In the poem, Larkin undermines that statement as soon as he delivers it. England is not as tough as it looks, he says. It is about to be buried under ‘concrete and tyres’. It will be gone, soon. In ‘For Sidney Bechet’ the comparison with love is also qualified: ‘as they say love should’: should, but, implicitly, doesn’t. Even so, it is Larkin’s affirmations, not his qualifications, which stick. By rendering the poet’s ‘enormous yes’ in red neon, Larkinworld illustrates how much Larkin empathised with the kind of sentiments he professed not to feel.

with thanks to London Grip

Time Enough At Last

Following some disaster, only one man is left on earth. Faced with the prospect of a life alone, he finds a pistol and thinks about suicide. Just as he is about to pull the trigger, he stumbles across a huge library, with enough to keep him occupied – even happy – for years. He reaches for a book… and his glasses shatter on the floor.

This is the final scene of an episode of ‘The Twilight Zone’, an old U.S. sci-fi show. The episode itself, made in the 60s, is about nuclear war as much as solitude and literature. But it is the final scene that people remember.

The clip’s black humour lies in the pathetic contrast between the  ideal future the ‘Last Man on Earth’ thinks he has stumbled on – books, endless books, indefinitely – and the place where he ends up, scrabbling around on the floor for his broken spectacles. Our instinct is to read the thing as vaguely tragic. But if we want to empathize with Bevis, then I think we have to buy into his conception of literature as well. I take this to be something like: books are a private pleasureworlds into which we can disappear by ourselves – potentially forever. They are also a consumable: Bevis begins stacking up books into reading piles for every month of the empty future.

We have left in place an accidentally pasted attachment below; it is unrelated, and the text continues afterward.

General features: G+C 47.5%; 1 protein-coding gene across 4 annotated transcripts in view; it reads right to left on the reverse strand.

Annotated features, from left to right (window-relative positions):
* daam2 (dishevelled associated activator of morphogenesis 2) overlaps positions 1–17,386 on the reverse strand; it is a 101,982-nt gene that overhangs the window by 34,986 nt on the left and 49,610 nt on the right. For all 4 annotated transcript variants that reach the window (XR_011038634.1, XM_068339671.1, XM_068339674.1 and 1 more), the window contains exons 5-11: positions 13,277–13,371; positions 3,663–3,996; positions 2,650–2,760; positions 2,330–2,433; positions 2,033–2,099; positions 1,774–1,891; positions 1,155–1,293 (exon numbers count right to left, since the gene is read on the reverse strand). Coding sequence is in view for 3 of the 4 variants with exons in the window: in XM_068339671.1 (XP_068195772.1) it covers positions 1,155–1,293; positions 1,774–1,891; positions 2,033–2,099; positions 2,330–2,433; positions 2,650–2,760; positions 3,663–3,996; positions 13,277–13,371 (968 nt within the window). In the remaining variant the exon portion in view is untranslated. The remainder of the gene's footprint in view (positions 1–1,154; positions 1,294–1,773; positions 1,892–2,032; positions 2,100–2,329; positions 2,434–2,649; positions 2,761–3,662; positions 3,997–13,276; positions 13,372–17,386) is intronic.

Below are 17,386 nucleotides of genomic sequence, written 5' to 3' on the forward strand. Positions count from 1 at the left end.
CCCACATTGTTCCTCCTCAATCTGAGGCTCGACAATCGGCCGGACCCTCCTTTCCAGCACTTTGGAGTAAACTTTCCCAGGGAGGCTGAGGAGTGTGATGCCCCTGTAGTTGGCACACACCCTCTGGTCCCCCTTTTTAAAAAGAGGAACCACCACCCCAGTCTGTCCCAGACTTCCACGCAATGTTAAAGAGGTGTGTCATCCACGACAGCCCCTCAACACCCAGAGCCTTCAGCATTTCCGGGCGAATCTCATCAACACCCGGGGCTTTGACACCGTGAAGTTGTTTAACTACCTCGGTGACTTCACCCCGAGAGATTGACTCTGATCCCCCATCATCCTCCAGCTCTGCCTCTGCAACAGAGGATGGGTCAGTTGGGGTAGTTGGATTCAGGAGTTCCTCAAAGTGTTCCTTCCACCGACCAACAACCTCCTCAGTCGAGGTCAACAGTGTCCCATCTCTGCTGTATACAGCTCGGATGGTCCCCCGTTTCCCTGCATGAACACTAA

In the episode, Bevis is presented as a misanthrope who prefers books to people. The broken glasses are a form of punishment. Bevis misunderstands reading, too. Two things strike me as particularly important in this respect. The first is obvious: when we read, we become part of something bigger than us, a chain of experience. We might at some point want to intervene in this chain directly, by talking to a friend about an idea, or writing  something ourselves. Or not. What matters is the chain is there in the background, humming away quietly. This all ends when society does. The second thing may be more controversial. One of the underrated pleasures of reading is the bit when a piece ends – the moment you surface. (In fact, the same could be said for any kind of mental activity.) If Bevis had been left to read, books would have become his world and the illusion would never have ended. Knowing this, who would want to read at all?

There is something about blogging which reminds me of Bevis, alone at the end of the world, with ‘time enough at last’ to read but, in reality, no time at all. That said, blogs are places where there is time to write about what you want, in a form in which you want to write. In the spirit of Bevis piling up his books for the future, I will also link to things that I have written for other places.

West Dulwich